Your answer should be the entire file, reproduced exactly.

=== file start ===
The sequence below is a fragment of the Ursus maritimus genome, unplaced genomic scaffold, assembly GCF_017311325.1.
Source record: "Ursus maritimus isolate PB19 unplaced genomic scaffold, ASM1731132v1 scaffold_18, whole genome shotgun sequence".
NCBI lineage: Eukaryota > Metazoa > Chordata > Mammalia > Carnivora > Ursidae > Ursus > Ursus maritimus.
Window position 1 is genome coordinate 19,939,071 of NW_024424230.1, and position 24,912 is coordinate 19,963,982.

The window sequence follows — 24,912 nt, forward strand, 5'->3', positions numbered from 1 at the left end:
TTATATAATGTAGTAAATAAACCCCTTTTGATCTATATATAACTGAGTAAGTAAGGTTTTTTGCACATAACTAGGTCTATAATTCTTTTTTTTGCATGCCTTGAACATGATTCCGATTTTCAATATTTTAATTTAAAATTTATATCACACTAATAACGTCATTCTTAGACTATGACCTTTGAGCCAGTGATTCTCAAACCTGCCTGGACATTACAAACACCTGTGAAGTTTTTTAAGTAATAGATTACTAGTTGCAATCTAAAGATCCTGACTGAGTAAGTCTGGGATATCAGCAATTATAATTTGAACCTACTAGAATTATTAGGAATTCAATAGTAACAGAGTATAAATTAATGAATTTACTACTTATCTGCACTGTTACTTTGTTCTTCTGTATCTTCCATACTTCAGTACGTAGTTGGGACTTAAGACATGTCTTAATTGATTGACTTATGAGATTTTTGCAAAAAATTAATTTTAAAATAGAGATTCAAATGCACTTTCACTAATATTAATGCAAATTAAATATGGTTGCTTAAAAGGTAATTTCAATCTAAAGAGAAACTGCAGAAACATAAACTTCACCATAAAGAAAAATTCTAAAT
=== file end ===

The sequence below is a fragment of the Ursus maritimus genome, unplaced genomic scaffold, assembly GCF_017311325.1.
Source record: "Ursus maritimus isolate PB19 unplaced genomic scaffold, ASM1731132v1 scaffold_18, whole genome shotgun sequence".
NCBI lineage: Eukaryota > Metazoa > Chordata > Mammalia > Carnivora > Ursidae > Ursus > Ursus maritimus.
Window position 1 is genome coordinate 19,939,071 of NW_024424230.1, and position 24,912 is coordinate 19,963,982.

The window sequence follows — 24,912 nt, forward strand, 5'->3', positions numbered from 1 at the left end:
TTATATAATGTAGTAAATAAACCCCTTTTGATCTATATATAACTGAGTAAGTAAGGTTTTTTGCACATAACTAGGTCTATAATTCTTTTTTTTGCATGCCTTGAACATGATTCCGATTTTCAATATTTTAATTTAAAATTTATATCACACTAATAACGTCATTCTTAGACTATGACCTTTGAGCCAGTGATTCTCAAACCTGCCTGGACATTACAAACACCTGTGAAGTTTTTTAAGTAATAGATTACTAGTTGCAATCTAAAGATCCTGACTGAGTAAGTCTGGGATATCAGCAATTATAATTTGAACCTACTAGAATTATTAGGAATTCAATAGTAACAGAGTATAAATTAATGAATTTACTACTTATCTGCACTGTTACTTTGTTCTTCTGTATCTTCCATACTTCAGTACGTAGTTGGGACTTAAGACATGTCTTAATTGATTGACTTATGAGATTTTTGCAAAAAATTAATTTTAAAATAGAGATTCAAATGCACTTTCACTAATATTAATGCAAATTAAATATGGTTGCTTAAAAGGTAATTTCAATCTAAAGAGAAACTGCAGAAACATAAACTTCACCATAAAGAAAAATTCTAAAT